“There are defined Central Business District boundaries,” Suit says. “But when people come downtown, they come downtown. They go to a Reds game and eat at Fountain Square and grab a drink at The Lackman. They don’t think about whether they’re at The Banks or in OTR or the CBD — they’re just downtown. So we include everything that’s downtown.”
DCI developed the app with visitors and residents in mind.
“The app is usable if you’re standing in the middle of Fountain Square trying to decide what to do,” she says. “But if you live in Cincinnati and don’t come downtown often, it will give you walking directions from where you park to the restaurant or store you look up.”
DCI is working closely with the hospitality community to ensure the 200,000 visitors coming for the All Star Game know the app is available, as well as promoting it on an ongoing basis to conventions, meetings and visitors.
“If you know you’re going to be visiting Cincinnati, you can download the app and make some plans, see what’s going to be open on the day you’re going to be here,” Suit says. “See what tours are available and actually use it for trip-planning as well as the ‘day of’ tool.”
In addition to helping promote downtown businesses, the app may also help DCI with its annual perceptions survey.
DCI typically uses its e-newsletter and website to encourage residents and visitors to complete the survey. According to Suit, “there is certainly an opportunity for us to reach out to app users to take the downtown perception survey this year in a way that was not possible with the previous version.”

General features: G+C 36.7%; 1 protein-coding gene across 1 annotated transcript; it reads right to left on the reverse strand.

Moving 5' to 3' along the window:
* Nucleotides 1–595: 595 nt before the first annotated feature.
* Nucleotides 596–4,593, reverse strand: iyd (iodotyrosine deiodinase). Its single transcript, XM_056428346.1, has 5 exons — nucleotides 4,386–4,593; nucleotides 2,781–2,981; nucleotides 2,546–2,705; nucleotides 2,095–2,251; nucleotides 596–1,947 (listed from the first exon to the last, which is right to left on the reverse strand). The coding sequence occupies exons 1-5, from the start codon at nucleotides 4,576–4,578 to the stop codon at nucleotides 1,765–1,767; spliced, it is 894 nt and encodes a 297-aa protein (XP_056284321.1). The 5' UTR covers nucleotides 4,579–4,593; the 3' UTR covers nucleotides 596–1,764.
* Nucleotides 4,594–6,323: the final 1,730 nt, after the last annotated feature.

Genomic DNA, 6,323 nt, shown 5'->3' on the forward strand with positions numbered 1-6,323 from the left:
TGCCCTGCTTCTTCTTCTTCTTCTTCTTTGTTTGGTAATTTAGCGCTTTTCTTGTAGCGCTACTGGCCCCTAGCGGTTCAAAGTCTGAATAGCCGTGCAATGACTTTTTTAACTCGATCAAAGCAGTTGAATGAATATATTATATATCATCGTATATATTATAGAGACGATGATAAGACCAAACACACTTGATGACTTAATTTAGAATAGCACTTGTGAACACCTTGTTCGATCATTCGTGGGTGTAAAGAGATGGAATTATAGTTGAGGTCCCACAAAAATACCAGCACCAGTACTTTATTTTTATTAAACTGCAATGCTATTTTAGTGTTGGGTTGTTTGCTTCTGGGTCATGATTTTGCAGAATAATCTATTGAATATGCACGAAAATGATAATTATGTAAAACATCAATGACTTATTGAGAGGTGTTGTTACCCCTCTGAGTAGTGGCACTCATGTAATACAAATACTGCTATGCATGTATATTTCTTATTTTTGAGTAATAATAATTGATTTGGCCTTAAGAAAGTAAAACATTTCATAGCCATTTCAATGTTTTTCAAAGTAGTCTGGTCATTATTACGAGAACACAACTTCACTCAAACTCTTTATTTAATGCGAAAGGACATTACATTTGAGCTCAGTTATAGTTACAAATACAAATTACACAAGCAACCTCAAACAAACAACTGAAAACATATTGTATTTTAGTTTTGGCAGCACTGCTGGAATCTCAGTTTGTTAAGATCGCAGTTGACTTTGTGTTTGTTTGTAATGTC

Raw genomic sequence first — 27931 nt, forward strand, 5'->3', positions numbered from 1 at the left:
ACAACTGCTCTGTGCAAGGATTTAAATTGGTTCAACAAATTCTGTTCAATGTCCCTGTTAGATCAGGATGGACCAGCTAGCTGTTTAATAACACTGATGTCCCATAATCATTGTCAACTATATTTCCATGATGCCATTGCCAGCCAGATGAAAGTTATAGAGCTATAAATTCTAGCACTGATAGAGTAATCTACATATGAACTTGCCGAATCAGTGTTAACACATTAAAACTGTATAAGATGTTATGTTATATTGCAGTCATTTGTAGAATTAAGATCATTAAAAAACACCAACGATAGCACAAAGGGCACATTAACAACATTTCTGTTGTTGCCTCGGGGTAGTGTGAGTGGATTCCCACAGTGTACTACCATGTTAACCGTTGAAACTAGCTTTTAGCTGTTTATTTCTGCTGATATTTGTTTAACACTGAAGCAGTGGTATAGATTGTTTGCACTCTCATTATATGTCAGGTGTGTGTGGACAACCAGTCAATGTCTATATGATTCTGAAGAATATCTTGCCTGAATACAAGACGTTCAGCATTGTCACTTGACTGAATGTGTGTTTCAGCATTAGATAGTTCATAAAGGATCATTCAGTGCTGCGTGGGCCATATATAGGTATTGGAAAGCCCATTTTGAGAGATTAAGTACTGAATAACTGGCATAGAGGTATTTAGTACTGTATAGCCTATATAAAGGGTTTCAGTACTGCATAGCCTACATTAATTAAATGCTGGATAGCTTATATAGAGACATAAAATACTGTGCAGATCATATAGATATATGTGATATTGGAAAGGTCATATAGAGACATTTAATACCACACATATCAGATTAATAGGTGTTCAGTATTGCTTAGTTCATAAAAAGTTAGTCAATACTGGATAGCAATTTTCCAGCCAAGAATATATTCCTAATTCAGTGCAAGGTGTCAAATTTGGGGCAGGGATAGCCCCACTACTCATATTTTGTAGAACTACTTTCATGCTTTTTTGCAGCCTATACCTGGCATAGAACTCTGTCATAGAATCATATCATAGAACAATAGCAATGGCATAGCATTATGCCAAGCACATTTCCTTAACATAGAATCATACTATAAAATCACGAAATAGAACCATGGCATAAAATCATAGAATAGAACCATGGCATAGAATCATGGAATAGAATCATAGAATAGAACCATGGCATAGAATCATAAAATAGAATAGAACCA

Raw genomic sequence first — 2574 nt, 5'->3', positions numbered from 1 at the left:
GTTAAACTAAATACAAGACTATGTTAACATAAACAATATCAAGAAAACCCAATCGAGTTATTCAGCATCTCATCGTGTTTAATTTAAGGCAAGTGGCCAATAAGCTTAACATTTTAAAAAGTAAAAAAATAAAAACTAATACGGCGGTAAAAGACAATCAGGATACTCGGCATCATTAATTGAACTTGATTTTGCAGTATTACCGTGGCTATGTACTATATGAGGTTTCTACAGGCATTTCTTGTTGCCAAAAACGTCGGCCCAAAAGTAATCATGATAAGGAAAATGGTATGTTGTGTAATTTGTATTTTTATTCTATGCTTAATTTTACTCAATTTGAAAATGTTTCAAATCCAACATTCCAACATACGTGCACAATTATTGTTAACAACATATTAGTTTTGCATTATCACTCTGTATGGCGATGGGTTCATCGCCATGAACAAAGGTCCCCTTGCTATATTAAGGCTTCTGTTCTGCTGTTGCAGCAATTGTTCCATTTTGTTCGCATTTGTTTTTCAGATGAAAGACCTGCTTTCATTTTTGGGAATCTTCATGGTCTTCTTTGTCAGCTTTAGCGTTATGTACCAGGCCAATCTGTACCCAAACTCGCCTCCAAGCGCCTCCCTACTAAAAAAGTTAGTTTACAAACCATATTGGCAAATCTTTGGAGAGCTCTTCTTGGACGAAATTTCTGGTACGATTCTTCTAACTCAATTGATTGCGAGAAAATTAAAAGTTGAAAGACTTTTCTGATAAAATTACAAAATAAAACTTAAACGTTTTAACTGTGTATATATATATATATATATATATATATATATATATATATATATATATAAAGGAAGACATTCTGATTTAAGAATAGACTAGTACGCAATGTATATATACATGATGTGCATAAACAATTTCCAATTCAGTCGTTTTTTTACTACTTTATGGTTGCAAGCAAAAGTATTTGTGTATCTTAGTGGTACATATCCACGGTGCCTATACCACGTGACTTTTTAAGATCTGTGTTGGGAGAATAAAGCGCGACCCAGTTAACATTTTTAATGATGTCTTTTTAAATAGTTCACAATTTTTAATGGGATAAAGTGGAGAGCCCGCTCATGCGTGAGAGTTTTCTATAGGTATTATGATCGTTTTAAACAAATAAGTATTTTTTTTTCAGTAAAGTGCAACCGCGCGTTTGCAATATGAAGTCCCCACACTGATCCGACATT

Survey results are used by DCI to inform its annual work plan and performance measures while tracking data that can be used to evaluate business development.
The new Downtown Cincinnati app is available for both Android and Apple products.

Look Here to reveal layers of Over-the-Rhine's past

Historic preservationist Anne Delano Steinert wants people to discover the layers of Over-the-Rhine’s past. Her place-based public history project, Look Here, will mount historic photographs around the neighborhood as close as possible to the vantage point from which they were originally taken, comparing historic views to the view of that location today.
“There are layers of the past around us in the built environment all the time,” Steinert says, “and it’s really important to me to give people the skills to read the clues to those layers. This is my way of giving the people in Over-the-Rhine a way to connect to the past.”
Steinert’s fascination with the layers of the past actually began in the Over-the-Rhine neighborhood. As a teenager in the 1980s, she would take the bus downtown from her home in Clifton.
“OTR was definitely low-income then and there was a lot of urban decay, but it was also still really rich,” Steinert explains. “There were a lot more (historic) buildings standing in 1982 than there are today. So it’s where I really got a sense of the power of the past to speak through the built environment.”
Now she wants to help a wide range of residents and visitors in the neighborhood hear those voices, too. Recipient of a People’s Liberty Project Grant, Steinert is using her own background and several other projects as inspiration to make Look Here into an experience that can reach viewers from all economic classes.